Welcome back for the third installation of the Fishing Ethics Series brought to you by Fat Tire… This time around we are focusing on how to responsibly harvest fish.
The act of “fishing” means many different things for many different people. For some, fishing is the pursuit of time spent outdoors— where the catching is just the bonus. For others, the catch is the sole purpose for setting up a rod and getting out there. No matter what your “why” is, it’s essential to understand how to responsibly harvest a fish when the time comes.
For this installment of Fishing Ethics, we took a trip to the Chesapeake Bay in search of some tasty bites and fun times with our culinary expert, Kirk Marks.
Check the Regs
Before lines hit the water, you need to familiarize yourself with the regulations. First and foremost, make sure your fishing license and stamps are up to date. Secondly, figuring out what species and sizes are legal for harvesting within that area. Before we hit the Chesapeake we checked the Maryland DNR website for all the info we needed.
Know Your Species
Having good identification skills is super important when it comes to deciding whether to harvest a fish. This is especially true with fish species that look very similar to one another. Whether you need to know the difference between a striper and a perch, or a brown trout and a brook trout, make sure your identification skills are dialed. Depending on the species, your harvest could be illegal.
Some size requirements are more complex than others. For example, in Maryland redfish have a slot limit for harvesting. Only fish between 18 in. and 27 in. are allowed to be kept. When it comes to white perch, anglers can keep any size and any amount as long as they’re fishing with hook and line (as opposed to a cast net). The moral of the story: look up the regs for your target species before you hit the water, because, as plenty of us find out one day, “I didn’t know” doesn’t go a very long way with your local law enforcement.
Target a Sustainable Population
The goal of harvesting a species is to harvest in a way that allows for the species to continue to sustain its population over time. For example, if too many people are harvesting a certain species, the species may develop a risk of becoming endangered in that area.
While regulations are usually adjusted to guide the public towards the harvesting of more sustainable species, sometimes regulations are not as informed and time sensitive as the local knowledge found in the angling community.
For example, the striped bass population is currently at an all time low. Even though anglers are technically allowed to keep stripped bass, turning your attention to perch is a more sustainable option.
Consider the Local Culture
Sometimes there are situations where it may be legally appropriate to harvest a fish, but it is inappropriate according to the local fishing culture. For example, catching a 20 in. brown trout out of Madison is legal; however, that fish is so highly sought after as a sport fish that people would not take kindly to throwing that fish on a stringer. The best way to gauge this local knowledge is to head to the local fly shop.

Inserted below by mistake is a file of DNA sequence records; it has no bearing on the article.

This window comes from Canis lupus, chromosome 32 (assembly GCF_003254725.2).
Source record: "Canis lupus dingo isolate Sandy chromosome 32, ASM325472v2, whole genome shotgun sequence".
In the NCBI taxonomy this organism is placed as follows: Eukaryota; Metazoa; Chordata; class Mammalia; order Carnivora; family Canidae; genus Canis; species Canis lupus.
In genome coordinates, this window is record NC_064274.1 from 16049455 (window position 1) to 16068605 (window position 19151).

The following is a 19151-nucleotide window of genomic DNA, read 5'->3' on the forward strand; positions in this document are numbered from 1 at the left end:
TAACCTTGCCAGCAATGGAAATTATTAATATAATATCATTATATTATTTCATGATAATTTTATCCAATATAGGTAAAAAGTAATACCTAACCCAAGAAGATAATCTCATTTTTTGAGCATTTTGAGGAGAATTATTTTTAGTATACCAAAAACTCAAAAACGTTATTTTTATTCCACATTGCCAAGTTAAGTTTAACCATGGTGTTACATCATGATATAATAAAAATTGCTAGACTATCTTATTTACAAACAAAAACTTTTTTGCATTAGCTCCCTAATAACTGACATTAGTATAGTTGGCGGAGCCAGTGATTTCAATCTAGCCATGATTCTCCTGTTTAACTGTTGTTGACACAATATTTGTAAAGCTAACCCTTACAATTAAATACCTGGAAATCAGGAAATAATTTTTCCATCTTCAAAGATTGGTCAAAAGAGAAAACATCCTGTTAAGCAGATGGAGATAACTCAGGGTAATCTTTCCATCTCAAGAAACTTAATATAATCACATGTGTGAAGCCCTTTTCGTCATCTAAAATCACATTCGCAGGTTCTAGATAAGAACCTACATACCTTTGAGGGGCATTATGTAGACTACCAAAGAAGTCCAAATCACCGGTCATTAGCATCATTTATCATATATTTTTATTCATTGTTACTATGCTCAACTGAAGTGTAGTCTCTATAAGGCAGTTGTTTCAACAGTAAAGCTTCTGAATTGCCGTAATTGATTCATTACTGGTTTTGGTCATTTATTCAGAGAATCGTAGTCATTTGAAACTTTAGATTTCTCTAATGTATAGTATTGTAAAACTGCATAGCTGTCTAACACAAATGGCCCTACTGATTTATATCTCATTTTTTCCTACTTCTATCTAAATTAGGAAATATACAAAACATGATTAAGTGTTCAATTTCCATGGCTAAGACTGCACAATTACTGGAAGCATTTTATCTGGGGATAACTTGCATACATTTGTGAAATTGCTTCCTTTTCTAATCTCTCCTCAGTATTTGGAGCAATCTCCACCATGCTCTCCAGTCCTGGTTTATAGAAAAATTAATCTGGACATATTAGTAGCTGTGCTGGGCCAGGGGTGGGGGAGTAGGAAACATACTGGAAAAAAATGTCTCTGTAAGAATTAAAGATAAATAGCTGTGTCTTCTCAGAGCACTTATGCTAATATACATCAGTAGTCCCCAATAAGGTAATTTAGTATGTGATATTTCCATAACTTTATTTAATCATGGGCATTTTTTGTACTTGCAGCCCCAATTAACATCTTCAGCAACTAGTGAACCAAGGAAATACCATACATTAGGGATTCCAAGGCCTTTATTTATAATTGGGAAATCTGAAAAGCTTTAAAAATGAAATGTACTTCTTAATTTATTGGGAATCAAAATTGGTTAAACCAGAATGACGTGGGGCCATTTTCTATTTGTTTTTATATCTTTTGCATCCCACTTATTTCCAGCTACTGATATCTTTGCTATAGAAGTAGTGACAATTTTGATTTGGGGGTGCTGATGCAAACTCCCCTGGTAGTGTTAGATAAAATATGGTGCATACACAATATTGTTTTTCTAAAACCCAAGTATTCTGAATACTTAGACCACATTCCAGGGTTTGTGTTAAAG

Native Versus Wild
“Native” species are those that have historically lived within a water body without being introduced by humans. “Wild” fish are those who were born within a given ecosystem, but their lineage is not from that area. At some point that wild species was introduced into that environment. You could say that we’re a little on the wild side…
Harvesting Invasive Species
There are many invasive populations of fish that are taking over ecosystems around the globe. In an effort to mitigate these populations, harvesting these invasive species can help. For example, when snakeheads started to populate exponentially around the Chesapeake, people, and restaurants began demanding snakehead. Check out this Flavor on the Fly recipe.
Where things get interesting is when invasive species also happen to be great sport fishing species. Snakeheads are a fun species to catch, and people have caught onto that. When you have a species that is aggressive, hits top water, and fights hard, people start to gain an appreciation for these fish beyond their potential ecological harm.
One thing to take into consideration when considering invasive species is that not all of them look like the toothy, abhorrent creatures whose appearance alone is enough to inspire a cult-classic, low-budget, 2004 horror film. For instance, in some states, the fly-favorite Rainbow Trout is so unwelcome to the ecosystem, there is an actual bounty on their heads – and fish and game will pay a cash reward for harvested fish. If that’s not an incentive to check local regulations, we don’t know what is.
Using the Whole Fish
As any sportsperson who’s worth their salt can tell you, anytime you harvest your own food it is best to use everything and waste nothing. Sure, everyone collects the main fillets, but finding creative ways to utilize other parts of the fish is more sustainable, and leads to some fun opportunities. After filleting a few white perch we made sure to throw the leftovers in the crab pot in hopes of turning one man’s trash into another man’s treasure – or in this case, crab’s treasure.
You could say it worked.
That is all for this installation of the Flylords Fishing Ethics Series, brought to you by: Fat Tire! Make sure to keep an eye out for a future “Beer Battered” Fish Recipe, using one of our favorite amber ales. Also, make sure to check out the rest of the series, below. Cheers!
Artwork design by: Sam Hawkins